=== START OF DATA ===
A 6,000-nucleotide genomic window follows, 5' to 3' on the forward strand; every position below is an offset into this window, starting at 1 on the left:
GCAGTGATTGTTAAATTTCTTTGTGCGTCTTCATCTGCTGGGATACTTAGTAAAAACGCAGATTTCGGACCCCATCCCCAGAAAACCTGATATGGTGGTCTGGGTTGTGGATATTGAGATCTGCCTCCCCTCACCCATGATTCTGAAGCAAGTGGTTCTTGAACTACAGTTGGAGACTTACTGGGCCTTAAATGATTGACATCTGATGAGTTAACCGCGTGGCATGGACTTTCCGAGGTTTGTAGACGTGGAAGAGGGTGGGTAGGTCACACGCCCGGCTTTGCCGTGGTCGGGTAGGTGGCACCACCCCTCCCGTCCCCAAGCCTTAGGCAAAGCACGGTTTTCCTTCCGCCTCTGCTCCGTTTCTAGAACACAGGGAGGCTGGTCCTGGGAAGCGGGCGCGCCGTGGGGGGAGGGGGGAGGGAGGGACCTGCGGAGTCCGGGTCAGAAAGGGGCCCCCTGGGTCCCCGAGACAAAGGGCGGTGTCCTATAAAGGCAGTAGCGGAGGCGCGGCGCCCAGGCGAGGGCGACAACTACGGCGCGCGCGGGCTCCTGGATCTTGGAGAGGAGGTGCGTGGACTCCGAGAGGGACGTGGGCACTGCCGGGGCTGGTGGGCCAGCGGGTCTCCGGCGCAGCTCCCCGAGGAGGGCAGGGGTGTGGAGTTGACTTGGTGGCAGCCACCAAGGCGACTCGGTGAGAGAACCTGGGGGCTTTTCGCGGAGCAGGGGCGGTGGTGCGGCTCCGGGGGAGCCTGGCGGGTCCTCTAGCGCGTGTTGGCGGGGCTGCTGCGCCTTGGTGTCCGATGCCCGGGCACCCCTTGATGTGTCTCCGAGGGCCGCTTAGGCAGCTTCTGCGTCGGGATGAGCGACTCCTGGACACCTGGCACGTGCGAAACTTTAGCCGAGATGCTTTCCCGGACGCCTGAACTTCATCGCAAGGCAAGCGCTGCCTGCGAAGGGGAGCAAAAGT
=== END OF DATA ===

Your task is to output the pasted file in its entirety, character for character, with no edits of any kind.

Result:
A 6,000-nucleotide genomic window follows, 5' to 3' on the forward strand; every position below is an offset into this window, starting at 1 on the left:
GCAGTGATTGTTAAATTTCTTTGTGCGTCTTCATCTGCTGGGATACTTAGTAAAAACGCAGATTTCGGACCCCATCCCCAGAAAACCTGATATGGTGGTCTGGGTTGTGGATATTGAGATCTGCCTCCCCTCACCCATGATTCTGAAGCAAGTGGTTCTTGAACTACAGTTGGAGACTTACTGGGCCTTAAATGATTGACATCTGATGAGTTAACCGCGTGGCATGGACTTTCCGAGGTTTGTAGACGTGGAAGAGGGTGGGTAGGTCACACGCCCGGCTTTGCCGTGGTCGGGTAGGTGGCACCACCCCTCCCGTCCCCAAGCCTTAGGCAAAGCACGGTTTTCCTTCCGCCTCTGCTCCGTTTCTAGAACACAGGGAGGCTGGTCCTGGGAAGCGGGCGCGCCGTGGGGGGAGGGGGGAGGGAGGGACCTGCGGAGTCCGGGTCAGAAAGGGGCCCCCTGGGTCCCCGAGACAAAGGGCGGTGTCCTATAAAGGCAGTAGCGGAGGCGCGGCGCCCAGGCGAGGGCGACAACTACGGCGCGCGCGGGCTCCTGGATCTTGGAGAGGAGGTGCGTGGACTCCGAGAGGGACGTGGGCACTGCCGGGGCTGGTGGGCCAGCGGGTCTCCGGCGCAGCTCCCCGAGGAGGGCAGGGGTGTGGAGTTGACTTGGTGGCAGCCACCAAGGCGACTCGGTGAGAGAACCTGGGGGCTTTTCGCGGAGCAGGGGCGGTGGTGCGGCTCCGGGGGAGCCTGGCGGGTCCTCTAGCGCGTGTTGGCGGGGCTGCTGCGCCTTGGTGTCCGATGCCCGGGCACCCCTTGATGTGTCTCCGAGGGCCGCTTAGGCAGCTTCTGCGTCGGGATGAGCGACTCCTGGACACCTGGCACGTGCGAAACTTTAGCCGAGATGCTTTCCCGGACGCCTGAACTTCATCGCAAGGCAAGCGCTGCCTGCGAAGGGGAGCAAAAGT